Public libraries are an important part of all communities, but like many services, they are currently struggling with ever-tightening local budgets. As jurisdictions look for places to cut spending, library systems are often among the first to feel the pinch. However, libraries offer unique and important resources to their communities that go far beyond the exchange of books. To take just one example, public Internet access provided at libraries is a crucial tool for many job seekers. The growing list of services libraries are providing their communities includes literacy programs, computer training, career services, youth programs, immigration assistance, public safety awareness, disaster recovery services, and more. Because they play such an integral role in their communities, local leaders have been looking for creative ways to keep libraries afloat with smaller budgets.
Many library systems have turned to furloughs as a way to keep libraries open and programs running while still cutting back on costs. A furlough could mean a one-time closing of a single day like in Rock Island, R.I., or closings as long as week or more every month like in Newark, N.J. Even book-loving Seattle has closed its libraries’ doors for a week at the end of summer for the past few years in an effort to save money. An article on the closing quotes one library user who says many residents “depend on it for Internet access…You kind of take it for granted—and then suddenly you miss it when it’s gone.”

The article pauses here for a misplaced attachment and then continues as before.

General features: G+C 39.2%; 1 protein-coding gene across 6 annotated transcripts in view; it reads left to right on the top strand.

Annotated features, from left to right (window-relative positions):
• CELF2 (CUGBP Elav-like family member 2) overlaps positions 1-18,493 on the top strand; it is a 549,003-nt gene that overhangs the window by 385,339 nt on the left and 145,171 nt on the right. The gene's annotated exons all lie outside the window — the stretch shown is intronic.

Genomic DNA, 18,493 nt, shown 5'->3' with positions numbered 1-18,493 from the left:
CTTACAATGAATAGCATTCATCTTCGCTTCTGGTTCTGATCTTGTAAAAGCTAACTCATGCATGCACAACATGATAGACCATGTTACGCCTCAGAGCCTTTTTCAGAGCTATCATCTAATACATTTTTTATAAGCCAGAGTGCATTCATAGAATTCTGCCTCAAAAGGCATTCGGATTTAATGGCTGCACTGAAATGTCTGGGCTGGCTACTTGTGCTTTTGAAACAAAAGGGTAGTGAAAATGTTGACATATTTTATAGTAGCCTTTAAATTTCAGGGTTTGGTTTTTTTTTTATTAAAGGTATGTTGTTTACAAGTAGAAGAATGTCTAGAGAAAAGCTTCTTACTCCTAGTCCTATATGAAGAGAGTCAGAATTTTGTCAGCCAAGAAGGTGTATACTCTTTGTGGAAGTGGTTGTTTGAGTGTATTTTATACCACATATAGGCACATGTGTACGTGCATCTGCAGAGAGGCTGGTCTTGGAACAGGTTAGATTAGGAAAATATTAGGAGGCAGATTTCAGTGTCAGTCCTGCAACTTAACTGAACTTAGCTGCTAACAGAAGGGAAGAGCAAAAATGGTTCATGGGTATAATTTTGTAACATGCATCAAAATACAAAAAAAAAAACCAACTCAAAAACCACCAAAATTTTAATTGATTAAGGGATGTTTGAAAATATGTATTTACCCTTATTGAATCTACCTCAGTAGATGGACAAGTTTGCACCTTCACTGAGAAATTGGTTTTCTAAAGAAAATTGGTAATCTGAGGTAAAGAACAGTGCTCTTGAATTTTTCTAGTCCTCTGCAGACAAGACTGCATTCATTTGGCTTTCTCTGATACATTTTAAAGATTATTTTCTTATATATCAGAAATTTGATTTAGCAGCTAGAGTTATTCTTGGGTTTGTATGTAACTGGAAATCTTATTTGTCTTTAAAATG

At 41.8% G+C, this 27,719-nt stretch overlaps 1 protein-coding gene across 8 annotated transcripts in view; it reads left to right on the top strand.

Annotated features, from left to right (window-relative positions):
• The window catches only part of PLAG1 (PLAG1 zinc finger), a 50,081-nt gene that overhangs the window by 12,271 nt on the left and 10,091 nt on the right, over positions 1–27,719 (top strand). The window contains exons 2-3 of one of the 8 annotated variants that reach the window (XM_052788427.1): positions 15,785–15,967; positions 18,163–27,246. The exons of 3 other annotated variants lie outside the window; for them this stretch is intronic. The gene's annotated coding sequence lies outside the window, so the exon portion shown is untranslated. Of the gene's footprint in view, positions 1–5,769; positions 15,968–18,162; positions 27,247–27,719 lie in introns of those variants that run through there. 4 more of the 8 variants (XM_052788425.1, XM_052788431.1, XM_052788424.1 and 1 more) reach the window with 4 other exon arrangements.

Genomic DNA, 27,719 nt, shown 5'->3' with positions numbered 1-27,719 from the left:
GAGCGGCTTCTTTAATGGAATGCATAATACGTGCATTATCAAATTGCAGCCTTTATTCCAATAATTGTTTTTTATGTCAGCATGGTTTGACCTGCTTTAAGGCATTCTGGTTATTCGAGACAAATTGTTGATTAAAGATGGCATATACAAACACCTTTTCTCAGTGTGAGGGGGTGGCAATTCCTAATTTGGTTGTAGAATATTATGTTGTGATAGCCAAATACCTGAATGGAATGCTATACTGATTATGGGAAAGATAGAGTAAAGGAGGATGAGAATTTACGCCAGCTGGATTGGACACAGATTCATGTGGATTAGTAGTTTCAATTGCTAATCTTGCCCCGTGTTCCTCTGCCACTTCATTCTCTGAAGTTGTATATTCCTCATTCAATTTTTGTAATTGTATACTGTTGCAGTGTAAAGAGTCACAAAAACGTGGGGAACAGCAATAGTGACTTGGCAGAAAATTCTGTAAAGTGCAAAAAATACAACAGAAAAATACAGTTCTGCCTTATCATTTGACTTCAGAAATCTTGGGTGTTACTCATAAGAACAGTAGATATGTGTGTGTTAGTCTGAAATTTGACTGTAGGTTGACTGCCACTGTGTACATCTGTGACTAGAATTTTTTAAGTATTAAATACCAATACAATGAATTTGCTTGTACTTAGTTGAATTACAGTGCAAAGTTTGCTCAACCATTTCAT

Not all libraries looking to cut costs have gone so far as to completely shut down for the entire day, but instead reduce hours of operations like in Gaston County, N.C.. Unfortunately, such minor cuts are a not an option places like Washington County, Minn. where budget cuts have led to 6 branches of the public library system closing.
ICMA’s Public Libraries Initiative investigates the many ways libraries can help local governments address community priorities. Its recent report, Maximize the Potential of Your Public Library, offers case studies of innovative libraries and local governments working in partnership. Visit the Knowledge Network’s Libraries topic page and the Public Libraries Innovations group to learn more and share your own experiences with maintaining library services in the face of budget cuts.
These are some of the Knowledge Network’s resources on managing library budgets and services: